In keeping with his brief description of what was wrong with the review from his original tweet, Musk laid out how vehicle logs (standard practice after Tesla ran into issues with Top Gear, which dramatized a breakdown where none actually existed) showed that the car Broder was driving for his article was improperly charged, took an unscheduled side trip and essentially seemed to have been set up to fail.
Musk breaks down what went wrong in a number of bullet points, but basically Broder’s car never ran out of juice completely; was charged to a level which he knew wouldn’t be enough to get to his destination at one point; actually exceeded its anticipated range; was driven past charging stations which could’ve helped it finish the journey; and was taken for a lengthy detour through Manhattan not included in the original trip plan.
Other problems add to the reported deception, including climate control settings that run counter to Broder’s stated claims in the article about what he did with in-car heating (turned up the temp when he said he turned it down). The smaller details aren’t necessarily the most consequential, but the fact that Musk has record of even these smaller contradictions in his test vehicle’s logs helps to paint a picture of a writer who seems to have been blatantly gunning for Tesla from the start.
Musk says that Broder altered details and the conditions of the test to help fit with his pre-existing opinion, which he arrives at thanks to a quote from Broder in an article published in 2012. Broder essentially attempts to deflate the sunny image of a future filled with electric cars, claiming that “the state of the electric car is dismal, the “victim of hyped expectations, technological flops, high costs and a hostile political climate.” To be fair, in that article Broder also goes on to give plenty of space to electric car supporters, too, and even gives the last word to Chris Paine, the documentary filmmaker behind Who Killed the Electric Car?, ending on Paine’s implied accusation that the oil and gas industry are behind stalling the electric future of car transport.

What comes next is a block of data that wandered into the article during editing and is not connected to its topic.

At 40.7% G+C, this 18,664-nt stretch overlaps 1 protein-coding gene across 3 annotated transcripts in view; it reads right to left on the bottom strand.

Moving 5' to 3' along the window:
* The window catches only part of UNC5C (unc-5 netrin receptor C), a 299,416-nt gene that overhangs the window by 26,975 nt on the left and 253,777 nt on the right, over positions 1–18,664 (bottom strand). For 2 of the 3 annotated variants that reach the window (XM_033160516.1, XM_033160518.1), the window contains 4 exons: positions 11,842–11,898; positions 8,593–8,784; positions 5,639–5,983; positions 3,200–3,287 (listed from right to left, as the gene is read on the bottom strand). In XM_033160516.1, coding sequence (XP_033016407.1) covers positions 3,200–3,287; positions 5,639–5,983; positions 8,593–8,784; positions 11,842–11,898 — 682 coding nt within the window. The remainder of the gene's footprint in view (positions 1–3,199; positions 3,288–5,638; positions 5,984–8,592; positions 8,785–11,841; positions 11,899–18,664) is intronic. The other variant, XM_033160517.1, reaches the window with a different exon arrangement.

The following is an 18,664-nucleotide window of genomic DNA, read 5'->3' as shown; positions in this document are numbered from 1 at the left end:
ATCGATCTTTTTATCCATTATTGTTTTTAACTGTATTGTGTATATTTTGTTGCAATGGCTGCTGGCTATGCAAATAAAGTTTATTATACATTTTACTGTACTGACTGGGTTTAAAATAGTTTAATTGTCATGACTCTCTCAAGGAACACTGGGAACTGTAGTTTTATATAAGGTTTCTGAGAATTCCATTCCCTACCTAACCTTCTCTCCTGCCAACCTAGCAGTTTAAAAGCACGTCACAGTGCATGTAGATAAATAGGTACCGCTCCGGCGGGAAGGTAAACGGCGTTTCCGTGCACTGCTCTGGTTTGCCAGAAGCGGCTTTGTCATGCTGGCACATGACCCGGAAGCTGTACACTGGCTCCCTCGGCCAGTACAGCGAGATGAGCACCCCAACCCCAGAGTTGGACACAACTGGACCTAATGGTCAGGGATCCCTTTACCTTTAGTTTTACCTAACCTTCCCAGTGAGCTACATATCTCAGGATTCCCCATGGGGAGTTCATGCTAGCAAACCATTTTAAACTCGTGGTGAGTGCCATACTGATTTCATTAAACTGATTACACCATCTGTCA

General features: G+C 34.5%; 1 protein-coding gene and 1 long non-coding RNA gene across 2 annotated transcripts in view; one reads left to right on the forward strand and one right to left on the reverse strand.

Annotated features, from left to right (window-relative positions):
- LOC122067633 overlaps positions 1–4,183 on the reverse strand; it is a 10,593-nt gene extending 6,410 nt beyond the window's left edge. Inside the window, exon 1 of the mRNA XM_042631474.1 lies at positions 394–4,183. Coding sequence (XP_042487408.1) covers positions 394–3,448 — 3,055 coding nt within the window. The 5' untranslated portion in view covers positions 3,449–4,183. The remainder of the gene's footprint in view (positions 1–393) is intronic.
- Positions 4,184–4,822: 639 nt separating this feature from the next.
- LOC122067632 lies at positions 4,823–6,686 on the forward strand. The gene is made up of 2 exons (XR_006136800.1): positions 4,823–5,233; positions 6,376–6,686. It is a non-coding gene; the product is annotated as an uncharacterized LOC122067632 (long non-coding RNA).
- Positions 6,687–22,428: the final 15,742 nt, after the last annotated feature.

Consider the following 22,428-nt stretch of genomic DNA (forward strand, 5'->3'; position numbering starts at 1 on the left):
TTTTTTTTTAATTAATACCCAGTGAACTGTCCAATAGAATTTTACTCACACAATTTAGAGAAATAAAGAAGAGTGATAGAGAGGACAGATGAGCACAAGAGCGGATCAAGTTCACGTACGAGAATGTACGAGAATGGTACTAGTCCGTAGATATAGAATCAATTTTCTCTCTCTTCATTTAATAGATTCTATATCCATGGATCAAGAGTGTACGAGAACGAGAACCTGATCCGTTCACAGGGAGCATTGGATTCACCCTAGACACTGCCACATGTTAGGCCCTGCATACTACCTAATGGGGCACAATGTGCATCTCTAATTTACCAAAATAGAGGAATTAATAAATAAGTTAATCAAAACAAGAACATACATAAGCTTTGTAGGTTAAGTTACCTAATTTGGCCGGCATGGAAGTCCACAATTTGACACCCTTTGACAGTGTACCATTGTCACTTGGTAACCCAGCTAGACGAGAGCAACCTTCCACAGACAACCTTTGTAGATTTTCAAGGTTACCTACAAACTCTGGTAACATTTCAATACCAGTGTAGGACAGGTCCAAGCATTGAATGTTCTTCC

But overall, Musk’s evidence is pretty damning, especially backed up as it is by solid data from the Model S itself. He ends by calling for the NYT to launch an investigation into the article and its writing, and after an attack like this, I’d guess the NYT would have to do just that in order to be able to come up with a satisfactory response.Read More
Induction charging seems ready for its time in the spotlight, with the Nexus 4, Droid DNA and Lumia 920 all shipping with wireless charging based on the Qi standard built-in. Now a concept design that offers solar-powered wireless charging cleverly hidden inside a futuristic looking bonsai tree hopes to become a reality with the help of Kickstarter.
The electree+ began life as a concept by French designer Vivien Muller, which he originally unveiled in 2008. Then, three years later, Muller tried to bring the device to market, kicking off pre-orders for the device beginning at $370. She was aiming for 400 pre-sales, but the device eventually shipped to just a small group of 200 pre-order customers.
Now, the electree+ has been redesigned to maximize its solar efficiency, and to be manufactured in the USA at much larger volume, and for less money. The redesigned electree+ boasts a 14,000mAh internal battery, which when fully charged can fill an iPhone 5 up to and over nine times. It features 27 solar panels at the tips of branches, which are adjustable to capture maximum light. It requires 36 hours in sunlight to build up a full charge, but it also only needs around 4 hours to build up enough juice to fully recharge your standard smartphone.
Other features, like an optional built-in- NFC chip, mean that it can trigger an action when a smartphone is placed on its surface, in order to put it into dock mood or manage smart home connected devices, like light fixtures and curtains. It also has changeable faceplates, if you’re feeling bored by a particular color. Plus, the electree+ is environmentally friendly, since it’s just sipping sunlight to deliver charges to your devices.
The electree+ has two USB ports, including one designed for devices with lower power requirements like smartphones, and one for tablets which feature faster charging powers. As mentioned, because it uses Qi, it’ll work out of the box with the Nexus 4 and other smartphones with Qi inductive charging coils built-in, but it should also work with iPhones so long as they have a wireless charging case.
Pre-orders begin at $199, depending on what kind of options you want, and the team behind the redesigned electree+ wants to hit at least 1,000 pre-sales, or a total funding amount of $200,000 in order to go to production. It’s an ambitious project, but unlike with a lot of products on Kickstarter, this is one that’s actually been made and shipped, so hopefully the team stands a better chance than most of hitting their May 2013 target ship date.Read More